Tunisia lies in Northern Africa, bordering the Mediterranean Sea, between Algeria and Libya.
Algeria 965 km, and Libya 459 km.
Size 163,610 sq km, slightly larger than Georgia, US. Tunisia has a temperate climate in the north with mild, rainy winters and hot, dry summers especially in the desert in the south. Tunisia's terrain consists of mountains in north; a hot, dry central plain; and a semiarid south which merges into the Sahara desert. Its lowest point is an area called the Shatt al Gharsah which lies 17 m below sea level and its highest peak is the Jebel ech Chambi at 1,544 m. Tunisia occupies a strategic location in central Mediterranean. Malta and Tunisia are discussing the commercial exploitation of the continental shelf between their countries, particularly for oil exploration.
Just over 10 million people live in Tunisia. Life expectancy is around 75 years. Birth rate is on average 1.75 per woman. Literacy rate is just over 74%.
Arabic (official and one of the languages of commerce), and French (commerce).
Arab 98%, European 1%, Jewish and other 1%.
Muslim 98%, Christian 1%, Jewish and other 1%.
Brief Political History:
Following independence from France in 1956, President Habib Bourguiba established a strict one-party state. He dominated the country for 31 years, repressing Islamic fundamentalism and establishing rights for women unmatched by any other Arab nation. In recent years, Tunisia has taken a moderate, non-aligned stance in its foreign relations. Domestically, it has sought to defuse rising pressure for a more open political society.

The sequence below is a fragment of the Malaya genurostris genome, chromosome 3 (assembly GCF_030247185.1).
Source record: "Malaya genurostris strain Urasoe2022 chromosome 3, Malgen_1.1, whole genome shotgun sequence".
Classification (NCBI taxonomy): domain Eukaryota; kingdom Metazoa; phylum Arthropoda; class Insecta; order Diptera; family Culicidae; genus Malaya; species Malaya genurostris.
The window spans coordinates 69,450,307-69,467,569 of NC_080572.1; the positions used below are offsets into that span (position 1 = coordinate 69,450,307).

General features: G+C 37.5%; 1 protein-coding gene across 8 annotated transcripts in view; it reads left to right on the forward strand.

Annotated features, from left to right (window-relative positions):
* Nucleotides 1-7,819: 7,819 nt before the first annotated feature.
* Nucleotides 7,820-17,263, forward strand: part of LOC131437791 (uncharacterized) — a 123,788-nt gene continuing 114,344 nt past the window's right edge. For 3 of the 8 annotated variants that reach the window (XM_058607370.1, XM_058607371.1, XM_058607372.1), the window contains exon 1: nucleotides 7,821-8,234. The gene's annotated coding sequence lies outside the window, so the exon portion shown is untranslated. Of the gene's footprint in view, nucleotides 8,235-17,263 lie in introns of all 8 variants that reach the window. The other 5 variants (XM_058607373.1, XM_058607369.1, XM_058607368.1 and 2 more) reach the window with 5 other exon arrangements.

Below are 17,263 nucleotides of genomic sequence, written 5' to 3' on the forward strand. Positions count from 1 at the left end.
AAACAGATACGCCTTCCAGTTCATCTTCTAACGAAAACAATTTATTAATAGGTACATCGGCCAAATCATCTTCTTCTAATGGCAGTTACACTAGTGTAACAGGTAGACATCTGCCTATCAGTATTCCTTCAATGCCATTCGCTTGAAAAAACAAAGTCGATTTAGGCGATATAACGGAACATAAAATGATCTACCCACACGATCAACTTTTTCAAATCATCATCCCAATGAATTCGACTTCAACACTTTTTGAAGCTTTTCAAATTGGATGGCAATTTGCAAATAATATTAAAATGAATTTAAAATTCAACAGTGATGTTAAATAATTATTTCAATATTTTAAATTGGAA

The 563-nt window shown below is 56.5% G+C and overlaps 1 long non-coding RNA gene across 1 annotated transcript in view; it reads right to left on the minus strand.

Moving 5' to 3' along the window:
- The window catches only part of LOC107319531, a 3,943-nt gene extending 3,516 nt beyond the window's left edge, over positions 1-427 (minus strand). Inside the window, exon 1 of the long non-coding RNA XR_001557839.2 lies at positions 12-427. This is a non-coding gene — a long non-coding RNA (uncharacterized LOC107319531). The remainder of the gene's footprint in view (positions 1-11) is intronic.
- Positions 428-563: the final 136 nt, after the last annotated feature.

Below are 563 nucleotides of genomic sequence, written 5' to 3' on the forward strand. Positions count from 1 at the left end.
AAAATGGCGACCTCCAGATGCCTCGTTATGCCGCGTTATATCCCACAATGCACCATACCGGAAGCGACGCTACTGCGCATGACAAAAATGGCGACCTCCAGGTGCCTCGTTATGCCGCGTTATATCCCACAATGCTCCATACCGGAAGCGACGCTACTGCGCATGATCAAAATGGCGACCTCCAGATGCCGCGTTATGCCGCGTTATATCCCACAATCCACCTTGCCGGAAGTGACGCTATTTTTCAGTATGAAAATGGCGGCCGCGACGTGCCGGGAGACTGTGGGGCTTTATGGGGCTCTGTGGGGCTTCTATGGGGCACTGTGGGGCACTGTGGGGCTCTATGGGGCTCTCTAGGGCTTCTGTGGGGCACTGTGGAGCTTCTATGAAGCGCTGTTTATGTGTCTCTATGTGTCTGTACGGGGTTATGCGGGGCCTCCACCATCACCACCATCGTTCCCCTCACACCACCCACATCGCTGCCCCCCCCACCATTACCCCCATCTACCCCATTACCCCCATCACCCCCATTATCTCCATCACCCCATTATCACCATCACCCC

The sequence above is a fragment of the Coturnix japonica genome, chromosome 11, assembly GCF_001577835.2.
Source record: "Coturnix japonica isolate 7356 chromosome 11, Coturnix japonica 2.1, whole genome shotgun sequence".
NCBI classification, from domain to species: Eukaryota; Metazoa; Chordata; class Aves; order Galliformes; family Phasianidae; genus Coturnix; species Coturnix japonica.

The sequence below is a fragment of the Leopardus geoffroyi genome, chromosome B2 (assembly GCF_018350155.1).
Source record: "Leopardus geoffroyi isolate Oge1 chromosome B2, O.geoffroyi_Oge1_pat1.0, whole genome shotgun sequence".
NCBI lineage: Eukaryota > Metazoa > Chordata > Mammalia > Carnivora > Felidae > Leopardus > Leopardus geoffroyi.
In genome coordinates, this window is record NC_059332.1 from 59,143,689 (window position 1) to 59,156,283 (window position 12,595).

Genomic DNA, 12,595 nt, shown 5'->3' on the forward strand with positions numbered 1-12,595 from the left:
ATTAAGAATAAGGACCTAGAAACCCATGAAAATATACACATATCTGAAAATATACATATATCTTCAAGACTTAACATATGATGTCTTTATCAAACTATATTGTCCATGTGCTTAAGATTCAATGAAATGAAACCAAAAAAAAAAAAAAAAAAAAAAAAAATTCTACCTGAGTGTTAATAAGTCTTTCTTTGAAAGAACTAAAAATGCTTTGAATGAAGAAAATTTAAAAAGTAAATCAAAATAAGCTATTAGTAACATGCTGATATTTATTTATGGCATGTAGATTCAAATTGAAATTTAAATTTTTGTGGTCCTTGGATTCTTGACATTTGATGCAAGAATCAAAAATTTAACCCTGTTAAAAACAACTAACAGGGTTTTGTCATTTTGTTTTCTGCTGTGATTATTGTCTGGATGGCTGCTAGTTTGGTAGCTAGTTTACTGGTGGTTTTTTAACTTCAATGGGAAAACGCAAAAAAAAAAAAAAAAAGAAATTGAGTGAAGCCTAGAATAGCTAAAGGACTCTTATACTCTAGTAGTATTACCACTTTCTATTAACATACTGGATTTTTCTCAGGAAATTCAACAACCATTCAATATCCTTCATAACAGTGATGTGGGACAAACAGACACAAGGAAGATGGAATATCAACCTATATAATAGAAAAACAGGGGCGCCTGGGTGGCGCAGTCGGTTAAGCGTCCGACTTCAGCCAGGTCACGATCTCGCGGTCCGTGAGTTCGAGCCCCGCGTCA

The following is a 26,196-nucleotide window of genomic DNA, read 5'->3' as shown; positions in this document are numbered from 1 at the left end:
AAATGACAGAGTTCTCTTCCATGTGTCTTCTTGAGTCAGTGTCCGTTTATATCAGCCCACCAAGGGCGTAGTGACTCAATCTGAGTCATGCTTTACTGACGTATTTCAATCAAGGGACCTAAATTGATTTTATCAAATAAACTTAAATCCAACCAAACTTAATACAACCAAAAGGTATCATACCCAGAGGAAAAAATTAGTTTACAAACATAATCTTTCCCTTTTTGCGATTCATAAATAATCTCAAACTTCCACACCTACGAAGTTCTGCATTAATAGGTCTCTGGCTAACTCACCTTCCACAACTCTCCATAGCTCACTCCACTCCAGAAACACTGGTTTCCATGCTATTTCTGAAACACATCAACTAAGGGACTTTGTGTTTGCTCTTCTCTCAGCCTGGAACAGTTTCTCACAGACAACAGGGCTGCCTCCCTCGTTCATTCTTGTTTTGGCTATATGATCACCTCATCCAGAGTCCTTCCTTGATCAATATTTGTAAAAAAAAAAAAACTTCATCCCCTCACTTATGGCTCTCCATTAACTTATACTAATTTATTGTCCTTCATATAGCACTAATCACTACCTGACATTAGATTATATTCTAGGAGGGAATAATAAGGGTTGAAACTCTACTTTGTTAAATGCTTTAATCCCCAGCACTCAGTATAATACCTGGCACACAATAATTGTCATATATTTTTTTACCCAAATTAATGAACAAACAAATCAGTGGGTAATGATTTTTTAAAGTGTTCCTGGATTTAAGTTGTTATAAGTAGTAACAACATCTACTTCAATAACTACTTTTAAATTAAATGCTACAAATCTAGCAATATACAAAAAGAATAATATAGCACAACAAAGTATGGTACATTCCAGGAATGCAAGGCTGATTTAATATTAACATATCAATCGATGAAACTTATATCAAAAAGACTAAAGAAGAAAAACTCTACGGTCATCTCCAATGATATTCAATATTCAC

Tunisia has a diverse economy, with important agricultural, mining, energy, tourism, and manufacturing sectors. Governmental control of economic affairs while still heavy has gradually lessened over the past decade with increasing privatization, simplification of the tax structure, and a prudent approach to debt. Progressive social policies also have helped raise living conditions in Tunisia relative to the region. Real growth slowed to a 15-year low of 1.9% in 2002 because of agricultural drought and lackluster tourism. Better rains in 2003 through 2005, however, helped push GDP growth above 5% for these years. Tourism also recovered after the end of combat operations in Iraq. Tunisia is gradually removing barriers to trade with the European Union. Broader privatization, further liberalization of the investment code to increase foreign investment, improvements in government efficiency, and reduction of the trade deficit are among the challenges ahead.
Source: CIA World Factbook
Tunisia Travel Information
Tunisia Travel Guide
Tunisia Travel Tips
Southern Tunisia -- Troglodytes, Star Wars, Sahara and More
Ksar Ghilane, a Sahara Oasis
Tunisian Truck Stop
Visiting the Planet Tatooine, Star Wars Tours